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Arts in Action

Wendy Ross


Artists working within the realm of the public sphere have the power to create an awareness of social issues that are both more potent in their immediacy and accessible in their visual imagery. In addition, when these works are place within the public realm, they no longer exclude the general public but become the property of that public and as such, are more readily accepted. Art ahs the power to transcend barriers, creating dynamic and vibrant environments for cultural and social change.

John Coplans states that

the artist could become a functional worker within society, changing

the socio-economic basis of art by restoring it to an everyday function

within society and making an art that restored to the common man his

sense of place in the world.

Art is human creativity in a social context. Art is culture and it is action. The creative act, whether in them making or in the claiming through participation, or appreciation of the artwork, is the result of an inherent desire in people to keep in touch with the world and themselves through a personal interpretation of, or response to, the things around them.

People have a need not only for a physical healthy existence but also for mental and spiritual health within our environment as well as “impelo” or life - the “plenitude of being”. This kind of quality of life can only be achieved within a quality environment both physically and psychologically. Art can play a role in achieving this.

This paper will deal with two aspects:

oArtists who work within the realm of social activism

oThe presentation of community art projects from Sharpeville and Etwatwa in Gauteng (S.A.) and Embrocraft/Craftaid in Kwazulu Natal dealing with poverty, the environment and HIV/AIDS.

The paper will look at ways in which art can play an active role in not only creating awareness but in providing opportunities for people to confront issues through self-expression and sharing.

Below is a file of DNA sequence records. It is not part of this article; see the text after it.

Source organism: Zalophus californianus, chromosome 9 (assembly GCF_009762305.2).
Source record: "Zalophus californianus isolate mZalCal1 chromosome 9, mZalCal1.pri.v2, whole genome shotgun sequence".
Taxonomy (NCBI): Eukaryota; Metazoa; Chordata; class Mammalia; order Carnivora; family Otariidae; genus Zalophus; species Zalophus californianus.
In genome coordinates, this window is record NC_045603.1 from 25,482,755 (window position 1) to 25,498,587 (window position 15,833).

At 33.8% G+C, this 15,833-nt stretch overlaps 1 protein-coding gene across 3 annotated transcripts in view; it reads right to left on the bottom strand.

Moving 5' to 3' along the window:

To complement the above proposal, it is proposed to present a group exhibition or artworks dealing with HIV/AIDS, poverty and abuse. This will include artists from around S.A. as well as arts and crafts from crafters, students and various communities.

One of the community projects being run in Sharpeville and Etwatwa is a sewing program in which women are sewing shopping bags with the aim of creating awareness of the “rights of children” and HIV/AIDS.




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The Assessment of Information Education Communication (IEC) Materials of HIV/AIDS

Amira Y Badri


This paper is aiming to examine and to analyse the existing IEC materials prepared and used for and by the Sudanese communities for raising awareness and changing behaviour in respect of HIV/AIDS. The paper will show the gap in the IEC in terms of knowledge, skills, practices, and behavioural change and how the materials could be improved and strengthened so as to meet the needs and to achieve the overall goals.

Wide range of materials are prepared in different forms including, pamphlets, video-films, cards, posters, flip charts, cassettes recorders, booklets, training manuals, guideline books, and newsletters.

Generally the materials could be classified according to the contents of the message. Also, it is possible for the categorization to be based on types of media through which the message is delivered. Recent materials reflect that the messages are addressed to four different categories of population:

·The carrier of HIV

·The patients of AIDS

·The normal population

·The health practitioners (health workers, midwife, health visitor, nurse, physician…etc).

The major purposes for preparing the materials were to raise awareness of the whole population and to assist them in the process of prevention, management and controlling of the disease. Thus the messages are provoking to change attitudes and behaviour of youth and adults, particularly males, for improving and bettering their sexual life/practices.

In reviewing the available IEC materials, it is noticed that the major issues were thoroughly addressed. This includes:

a.About HIV/AIDS and its prevalence

b.STDS/HIV/AIDS

c.Causes of AIDS

d.Diagnosis of AIDS

e.Prevention of HIV/AIDS

f.Management and counseling of AIDS patients